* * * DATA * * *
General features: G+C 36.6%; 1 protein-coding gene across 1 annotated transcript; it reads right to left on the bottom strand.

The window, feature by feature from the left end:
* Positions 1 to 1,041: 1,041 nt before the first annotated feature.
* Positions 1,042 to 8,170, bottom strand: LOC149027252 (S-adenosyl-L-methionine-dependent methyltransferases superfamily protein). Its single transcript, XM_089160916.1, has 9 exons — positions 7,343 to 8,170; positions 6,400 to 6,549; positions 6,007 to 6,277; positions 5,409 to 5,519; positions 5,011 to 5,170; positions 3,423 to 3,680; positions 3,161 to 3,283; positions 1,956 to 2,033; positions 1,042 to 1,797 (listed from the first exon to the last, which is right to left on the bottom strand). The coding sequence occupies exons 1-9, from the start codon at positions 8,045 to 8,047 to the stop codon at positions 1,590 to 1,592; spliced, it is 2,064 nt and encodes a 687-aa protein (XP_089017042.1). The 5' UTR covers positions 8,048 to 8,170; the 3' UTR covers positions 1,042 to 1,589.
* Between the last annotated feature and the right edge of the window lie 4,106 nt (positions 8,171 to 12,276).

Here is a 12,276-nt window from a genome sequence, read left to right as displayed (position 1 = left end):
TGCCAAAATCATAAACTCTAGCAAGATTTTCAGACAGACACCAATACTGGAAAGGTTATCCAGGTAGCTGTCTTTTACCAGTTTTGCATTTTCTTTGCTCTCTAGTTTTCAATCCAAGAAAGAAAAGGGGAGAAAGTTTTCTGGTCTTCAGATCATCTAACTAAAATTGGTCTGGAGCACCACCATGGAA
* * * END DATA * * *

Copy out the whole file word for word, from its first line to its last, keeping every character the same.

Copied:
General features: G+C 36.6%; 1 protein-coding gene across 1 annotated transcript; it reads right to left on the bottom strand.

The window, feature by feature from the left end:
* Positions 1 to 1,041: 1,041 nt before the first annotated feature.
* Positions 1,042 to 8,170, bottom strand: LOC149027252 (S-adenosyl-L-methionine-dependent methyltransferases superfamily protein). Its single transcript, XM_089160916.1, has 9 exons — positions 7,343 to 8,170; positions 6,400 to 6,549; positions 6,007 to 6,277; positions 5,409 to 5,519; positions 5,011 to 5,170; positions 3,423 to 3,680; positions 3,161 to 3,283; positions 1,956 to 2,033; positions 1,042 to 1,797 (listed from the first exon to the last, which is right to left on the bottom strand). The coding sequence occupies exons 1-9, from the start codon at positions 8,045 to 8,047 to the stop codon at positions 1,590 to 1,592; spliced, it is 2,064 nt and encodes a 687-aa protein (XP_089017042.1). The 5' UTR covers positions 8,048 to 8,170; the 3' UTR covers positions 1,042 to 1,589.
* Between the last annotated feature and the right edge of the window lie 4,106 nt (positions 8,171 to 12,276).

Here is a 12,276-nt window from a genome sequence, read left to right as displayed (position 1 = left end):
TGCCAAAATCATAAACTCTAGCAAGATTTTCAGACAGACACCAATACTGGAAAGGTTATCCAGGTAGCTGTCTTTTACCAGTTTTGCATTTTCTTTGCTCTCTAGTTTTCAATCCAAGAAAGAAAAGGGGAGAAAGTTTTCTGGTCTTCAGATCATCTAACTAAAATTGGTCTGGAGCACCACCATGGAA